Gordon Bombay, a hotshot lawyer, is haunted by memories of his childhood, when, as the star player in his champion hockey team, he lost the winning goal in a shootout, thereby losing the game, and the approval of his coach. After being charged for drunk driving, the court orders him to coach a peewee hockey team, the worst in the league, Gordon is at first very reluctant. However, he eventually gains the respect of the kids and teaches them how to win, gaining a sponsor on the way and giving the team the name of The Ducks. In the finals, they face Gordon's old team, coached by Gordon's old coach, giving Gordon a chance to face old ghosts.Written by
Liz Jordan <firstname.lastname@example.org>
The courtroom scenes (filmed in St. Cloud, Minnesota) were "dressed up" to give it a more "hockey feel" this included adding small black circles that looked like hockey pucks near the ceiling architecture. Instead of taking them down, the "hockey pucks" still remain today. See more »
At the end of the movie, when Charlie takes the penalty shot, he has no helmet on. No youth hockey league in American would allow a player on the ice without a helmet. Also all leagues forbid half-helmet shields and require cage masks. See more »
[shaking Peter upside down]
Give me my candy! That's it! All of it!
See more »
In the closing Credits, Joshua Jackson's character 'Charlie Conway' is misspelled and listed as "Charlie Conroy" See more »
Two versions of the movie's soundtrack exist (along with two representations of the music list in the credits, usually paired correctly but not always). In one version, when Charlie wins the game with his penalty shot, Queen's "We Are the Champions plays for about 70 seconds, then as the bus drives away and the end credits begin, Queen's "We Will Rock You" starts, followed by "We Are the Champions". In another version, the musical score continues uninterrupted throughout the victory scene, and the end credits have "Winning It All" by The Outfield and then "We Will Rock You". (One version of the song list has Rock and Champions, and the other has Rock and Winning.) The US DVD has the Champions versions on its English, French, and Spanish dubs, although the French credits list Winning. The US Blu-ray has the Winning It All version in both its English soundtrack and credits list. One possibility is that Champions was always intended, but the rights couldn't be set up in time for the theatrical release and were arranged by the home video releases (then in an earnest effort to be faithful to the original release the Blu-ray lost it again). See more »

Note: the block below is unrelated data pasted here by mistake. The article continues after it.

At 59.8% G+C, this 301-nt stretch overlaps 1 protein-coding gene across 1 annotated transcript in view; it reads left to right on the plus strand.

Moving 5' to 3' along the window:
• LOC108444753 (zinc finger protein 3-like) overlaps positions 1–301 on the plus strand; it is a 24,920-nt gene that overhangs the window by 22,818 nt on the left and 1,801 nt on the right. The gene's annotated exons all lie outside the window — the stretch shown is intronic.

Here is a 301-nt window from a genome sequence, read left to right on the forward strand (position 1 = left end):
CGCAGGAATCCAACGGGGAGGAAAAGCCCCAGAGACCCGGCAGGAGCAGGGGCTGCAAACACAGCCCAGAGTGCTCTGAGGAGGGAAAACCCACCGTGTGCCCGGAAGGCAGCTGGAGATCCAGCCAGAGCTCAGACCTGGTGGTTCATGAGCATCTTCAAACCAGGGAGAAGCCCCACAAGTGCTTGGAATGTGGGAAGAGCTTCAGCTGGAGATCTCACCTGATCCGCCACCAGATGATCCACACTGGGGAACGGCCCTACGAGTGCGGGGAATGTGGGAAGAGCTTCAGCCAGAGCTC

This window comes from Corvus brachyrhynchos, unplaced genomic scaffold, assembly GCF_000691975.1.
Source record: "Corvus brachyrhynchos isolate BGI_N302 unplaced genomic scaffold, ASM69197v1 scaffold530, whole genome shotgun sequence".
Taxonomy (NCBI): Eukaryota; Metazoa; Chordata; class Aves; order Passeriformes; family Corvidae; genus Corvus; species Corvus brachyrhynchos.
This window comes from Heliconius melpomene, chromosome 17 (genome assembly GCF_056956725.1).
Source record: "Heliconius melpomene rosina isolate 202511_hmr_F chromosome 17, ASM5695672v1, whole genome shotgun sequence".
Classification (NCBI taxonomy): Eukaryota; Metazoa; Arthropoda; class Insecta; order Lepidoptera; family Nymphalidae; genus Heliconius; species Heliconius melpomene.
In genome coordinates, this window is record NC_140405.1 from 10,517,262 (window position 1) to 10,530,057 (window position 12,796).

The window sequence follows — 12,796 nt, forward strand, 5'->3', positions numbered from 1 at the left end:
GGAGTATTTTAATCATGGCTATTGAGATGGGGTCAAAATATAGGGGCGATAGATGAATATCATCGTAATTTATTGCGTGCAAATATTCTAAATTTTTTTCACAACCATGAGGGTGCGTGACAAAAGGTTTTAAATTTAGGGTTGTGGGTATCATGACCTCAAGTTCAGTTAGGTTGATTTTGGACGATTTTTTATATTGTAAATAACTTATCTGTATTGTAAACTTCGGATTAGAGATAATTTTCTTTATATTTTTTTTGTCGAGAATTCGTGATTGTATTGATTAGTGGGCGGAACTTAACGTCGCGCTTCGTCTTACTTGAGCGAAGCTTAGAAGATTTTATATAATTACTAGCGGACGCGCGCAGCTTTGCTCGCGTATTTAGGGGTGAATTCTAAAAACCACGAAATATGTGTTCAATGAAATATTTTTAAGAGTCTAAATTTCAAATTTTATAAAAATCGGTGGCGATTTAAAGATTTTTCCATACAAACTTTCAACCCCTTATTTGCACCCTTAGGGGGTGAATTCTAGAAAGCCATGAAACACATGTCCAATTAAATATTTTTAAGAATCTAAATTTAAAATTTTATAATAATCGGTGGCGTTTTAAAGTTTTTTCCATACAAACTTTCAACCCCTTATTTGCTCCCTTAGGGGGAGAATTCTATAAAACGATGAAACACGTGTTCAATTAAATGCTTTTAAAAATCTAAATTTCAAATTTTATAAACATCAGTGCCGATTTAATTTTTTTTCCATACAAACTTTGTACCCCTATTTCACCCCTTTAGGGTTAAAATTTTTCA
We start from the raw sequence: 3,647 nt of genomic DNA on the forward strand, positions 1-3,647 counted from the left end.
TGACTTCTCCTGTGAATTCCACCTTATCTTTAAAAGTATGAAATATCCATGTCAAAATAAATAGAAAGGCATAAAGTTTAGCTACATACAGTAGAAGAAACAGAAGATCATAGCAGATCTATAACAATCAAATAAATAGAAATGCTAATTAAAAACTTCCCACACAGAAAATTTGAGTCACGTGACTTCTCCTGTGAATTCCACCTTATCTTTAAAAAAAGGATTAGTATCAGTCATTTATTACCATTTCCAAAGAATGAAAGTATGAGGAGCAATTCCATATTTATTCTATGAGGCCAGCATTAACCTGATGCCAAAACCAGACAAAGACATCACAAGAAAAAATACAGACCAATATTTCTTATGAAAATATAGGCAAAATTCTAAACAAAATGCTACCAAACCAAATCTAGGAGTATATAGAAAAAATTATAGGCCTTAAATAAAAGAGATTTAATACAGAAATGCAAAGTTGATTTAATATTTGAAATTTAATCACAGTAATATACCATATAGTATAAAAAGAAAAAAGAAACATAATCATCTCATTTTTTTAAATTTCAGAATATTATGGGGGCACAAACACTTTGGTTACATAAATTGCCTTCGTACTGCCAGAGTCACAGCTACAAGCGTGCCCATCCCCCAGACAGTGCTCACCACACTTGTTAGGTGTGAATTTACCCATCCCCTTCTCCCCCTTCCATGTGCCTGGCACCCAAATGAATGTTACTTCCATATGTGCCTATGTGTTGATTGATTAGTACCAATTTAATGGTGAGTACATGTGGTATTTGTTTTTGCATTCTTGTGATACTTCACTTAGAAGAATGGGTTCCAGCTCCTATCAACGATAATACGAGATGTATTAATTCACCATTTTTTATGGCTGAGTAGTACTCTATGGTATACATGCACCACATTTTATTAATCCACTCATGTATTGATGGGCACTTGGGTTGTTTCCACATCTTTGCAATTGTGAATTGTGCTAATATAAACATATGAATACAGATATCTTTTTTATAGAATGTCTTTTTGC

Is To Hockey What "Little Big League" Is To Baseball
Though perhaps unknown to the warm-weather climates of the nation, youth hockey (and even hockey in general) is a big, big real. "Mighty Ducks" taps into that fan base with a fun little movie set in Minnesota that captures the fun, drama, and emotion of the experience.
For a basic plot summary, this movie tells the story of Gordon Bombay (Emilio Estevez), a corrupt lawyer who his forced into community in the form of coaching Minneapolis, MN youth hockey (an area in which he had some childhood experience). While at first, Bombay is hesitant to give even a modicum of effort towards the cause, he gains inspiration (whether positive or negative) from old-time mentor Hans (Joss Ackland), former coach Jack Reilly (Lane Smith), and bright-eyed youngster Charlie Conway (Joshua Jackson).
This is a pretty straightforward kids flick. It has the requisite goofy humor, sometimes cringe- worthy dialogue, and a heavy amount of rah-rah drama. Even if your kids aren't necessarily into hockey, they will like this type of movie.
The reason why this movie transcends kiddie fare, though, is because it captures the essence of hockey. It treats the sport with a great deal of respect and reverence, which taps into the nostalgia of adults watching. Just like how "Little Big League" just "gets" baseball humor, "Mighty Ducks" does the exact same thing as hockey.
Basically, you can't go wrong with this on family movie night. It has enough of everything to not bore any member of the family tears. In fact, it may (depending on your interest in sports/hockey) become a sort of cult classic in your own family.
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